Now let's look at the residuals. We are not tracking velocity, so we can only look at the residual for position.

In [26]:
plot_residuals(xs[:,0], fxs0[:,0], ps0[:,0], 
               'Zero Order Position Residuals',
               'meters')

We can see that the filter diverges almost immediately. After the first second the residual exceeds the bounds of three standard deviations. It is important to understand that the covariance matrix $\mathbf{P}$ is only reporting the theoretical performance of the filter assuming all of the inputs are correct. In other words, this Kalman filter is diverging, but $\mathbf{P}$ implies that the Kalman filter's estimates are getting better and better with time because the variance is getting smaller. The filter has no way to know that you are lying to it about the system.

In this system the divergence is immediate and striking. In many systems it will only be gradual, and/or slight. It is important to look at charts like these for your systems to ensure that the performance of the filter is within the bounds of its theoretical performance.

Now let's try a third order system. This might strike you as a good thing to do. After all, we know there is a bit of noise in the movement of the simulated object, which implies there is some acceleration. Why not model the acceleration with a second order model. If there is no acceleration, the acceleration should just be estimated to be 0. But is that what happens? Think about it before going on.

In [27]:
kf2 = SecondOrderKF(R, Q, dt=1)
fxs2, ps2 = filter_data(kf2, zs)

plot_kf_output(xs, fxs2, zs)

Did this perform as you expected? We can see that even though the system does have a slight amount of acceleration in it the seond order filter performs poorly compared to the first order filter. Why does this? The system believes that there is acceleration in the system, and so the large changes in the measurement gets interpreted as acceleration instead of noise. Thus you can see that the filter tracks the noise in the system quite closely. Not only that, but it overshoots the noise in places if the noise is consistantly above or below the track because the filter incorrectly assumes an acceleration that does not exist, and so it's prediction goes further and further away from the track on each measurement. This is not a good state of affairs.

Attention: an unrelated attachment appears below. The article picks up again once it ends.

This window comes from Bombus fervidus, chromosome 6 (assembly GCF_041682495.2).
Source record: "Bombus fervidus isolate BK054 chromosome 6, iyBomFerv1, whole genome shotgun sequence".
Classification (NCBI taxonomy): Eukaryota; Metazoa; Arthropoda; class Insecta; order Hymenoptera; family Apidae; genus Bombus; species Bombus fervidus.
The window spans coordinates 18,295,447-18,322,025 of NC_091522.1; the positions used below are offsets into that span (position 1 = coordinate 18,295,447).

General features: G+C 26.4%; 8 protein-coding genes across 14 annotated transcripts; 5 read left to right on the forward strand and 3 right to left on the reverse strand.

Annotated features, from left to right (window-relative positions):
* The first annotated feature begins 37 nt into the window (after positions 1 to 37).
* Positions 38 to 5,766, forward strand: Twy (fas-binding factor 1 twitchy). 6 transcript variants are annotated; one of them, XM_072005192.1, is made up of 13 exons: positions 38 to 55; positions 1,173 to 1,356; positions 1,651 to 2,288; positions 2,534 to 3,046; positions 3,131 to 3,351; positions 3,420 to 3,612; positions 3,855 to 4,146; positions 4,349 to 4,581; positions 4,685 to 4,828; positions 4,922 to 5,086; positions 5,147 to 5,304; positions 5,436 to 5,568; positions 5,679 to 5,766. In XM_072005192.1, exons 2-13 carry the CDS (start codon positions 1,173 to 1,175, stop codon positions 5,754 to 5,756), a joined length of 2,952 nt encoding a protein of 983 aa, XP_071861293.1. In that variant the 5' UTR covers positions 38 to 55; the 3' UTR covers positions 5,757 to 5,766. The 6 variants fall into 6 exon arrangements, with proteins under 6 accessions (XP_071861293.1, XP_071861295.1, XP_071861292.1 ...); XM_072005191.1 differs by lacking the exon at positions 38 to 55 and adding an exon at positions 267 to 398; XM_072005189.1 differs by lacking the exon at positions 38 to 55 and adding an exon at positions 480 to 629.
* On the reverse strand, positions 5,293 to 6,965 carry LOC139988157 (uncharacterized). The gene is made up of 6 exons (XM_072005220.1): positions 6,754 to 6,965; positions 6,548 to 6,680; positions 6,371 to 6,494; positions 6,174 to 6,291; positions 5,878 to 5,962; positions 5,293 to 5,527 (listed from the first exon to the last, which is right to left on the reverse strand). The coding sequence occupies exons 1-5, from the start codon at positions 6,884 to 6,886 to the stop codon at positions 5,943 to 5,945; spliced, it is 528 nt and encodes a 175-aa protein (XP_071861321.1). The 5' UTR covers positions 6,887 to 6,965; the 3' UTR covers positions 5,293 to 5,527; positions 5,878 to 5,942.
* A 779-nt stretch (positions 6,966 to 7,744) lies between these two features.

Still, the track doesn't look horrible. Let's see the story that the residuals tell. I will add a wrinkle here. The residuals for the order 2 system do not look terrible in that they do not diverge or exceed three standard deviations. However, it is very telling to look at the residuals for the first order vs the second order filter, so I have plotted both on the same graph.

In [28]:
res = xs[:,0] - fxs2[:,0]
res1 = xs[:,0] - fxs1[:,0]

plt.plot(res1, ls="--", label='order 1')
plt.plot(res, label='order 2')
bp.plot_residual_limits(ps2[:,0])
plt.title('Second Order Position Residuals')
plt.legend()
plt.ylabel('meters')
plt.xlabel('time (sec)')
plt.show()

We can see that the residuals for the second order filter fall nicely within the theoretical limits of the filter. When we compare them against the first order residuals we may conclude that the second order is slight worse, but the difference is not large. There is nothing very alarming here.

Now let's look at the residuals for the velocity.

In [29]:
res = xs[:,1] - fxs2[:,1]
res1 = xs[:,1] - fxs1[:,1]
plt.plot(res, label='order 2')
plt.plot(res1, ls='--', label='order 1')
bp.plot_residual_limits(ps2[:,1])